And before you make any rash decisions, look inward, she adds, explaining that if you experience the same problem repeatedly in different workplaces, it’s possible you’re the cause. “If this is the case make any adjustments needed to not repeat destructive behaviours.” Similarly, ask your boss for feedback concerning your performance. It might be painful but if your performance needs some adjustments you can learn from your mistakes and strive to do better going forward.

If you can’t make a change on your own, consider seeking professional advice or counselling, adds Parkinson. But even if you’re not the primary cause of the challenges, seek outside help, says Hadfield. Most organizations have employee assistance programs that are confidential – so take advantage of them. “Get someone else’s perspective. Is it that you just want things a certain way or have you really done your best?”

Making the decision to move on

But how do you know when it’s time to move on? “What I say to young people especially is you have to do a lot of things you don’t like before you figure out what you like,” says Cristiano. That doesn’t mean you’re stuck forever, and you can still look for work as you explore your options if you don’t have the freedom to leave just yet. And if that’s the case, she adds, make sure to find passion or joy outside the office, to give yourself something to look forward to.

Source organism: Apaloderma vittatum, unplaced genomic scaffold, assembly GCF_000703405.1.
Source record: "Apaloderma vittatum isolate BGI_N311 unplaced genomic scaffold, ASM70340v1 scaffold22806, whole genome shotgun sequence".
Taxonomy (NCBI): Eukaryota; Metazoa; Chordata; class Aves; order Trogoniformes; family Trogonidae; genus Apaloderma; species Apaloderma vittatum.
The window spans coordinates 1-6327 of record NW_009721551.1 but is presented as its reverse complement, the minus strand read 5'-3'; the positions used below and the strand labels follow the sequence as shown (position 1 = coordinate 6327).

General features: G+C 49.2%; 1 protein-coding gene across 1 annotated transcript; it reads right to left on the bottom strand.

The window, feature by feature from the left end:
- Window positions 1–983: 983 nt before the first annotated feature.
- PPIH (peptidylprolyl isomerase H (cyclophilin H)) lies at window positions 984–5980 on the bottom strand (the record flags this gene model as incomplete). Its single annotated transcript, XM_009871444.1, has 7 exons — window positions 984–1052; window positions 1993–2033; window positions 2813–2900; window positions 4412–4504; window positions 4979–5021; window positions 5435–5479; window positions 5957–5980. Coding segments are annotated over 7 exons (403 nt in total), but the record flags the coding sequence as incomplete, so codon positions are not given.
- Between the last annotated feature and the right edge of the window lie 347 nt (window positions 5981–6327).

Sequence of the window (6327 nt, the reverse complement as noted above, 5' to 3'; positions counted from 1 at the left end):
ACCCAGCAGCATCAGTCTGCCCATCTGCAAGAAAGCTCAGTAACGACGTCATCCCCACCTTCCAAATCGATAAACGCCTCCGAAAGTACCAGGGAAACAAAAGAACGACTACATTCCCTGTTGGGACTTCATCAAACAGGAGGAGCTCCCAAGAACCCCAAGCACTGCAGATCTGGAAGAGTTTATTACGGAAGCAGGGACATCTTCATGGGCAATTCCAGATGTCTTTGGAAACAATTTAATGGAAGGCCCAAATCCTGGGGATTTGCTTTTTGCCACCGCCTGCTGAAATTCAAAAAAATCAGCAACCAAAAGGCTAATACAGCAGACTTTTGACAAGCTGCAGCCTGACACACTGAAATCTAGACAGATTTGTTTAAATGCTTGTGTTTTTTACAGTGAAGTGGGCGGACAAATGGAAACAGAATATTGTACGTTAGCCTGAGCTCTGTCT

To be sure, having a bad boss can be far more than just an annoyance — it can have a negative effect on your self-esteem and health. “If you find that you’re miserable and dreading going into work every day, and you have done everything possible to make the situation better, and it hasn’t changed, it could be time to consider leaving,” says Parkinson.

So if you’ve tried for open communication, stuck it out and conferred with trusted colleagues but your boss is not supporting your development, doesn’t seem to care about you and you’re feeling increasingly unrecognized, it’s possible your boss is not the best fit for you. More importantly, if you’re suffering as a result, change may be the only option. As Lewis explains, while some people can’t afford to leave, “for others, emotionally, they can’t afford to stay.”

Elisa Birnbaum is a freelance journalist, producer and communications consultant living in Toronto. She is president of Elle Communications and Publisher & Editor-in-Chief of SEE Change Magazine and can be reached at: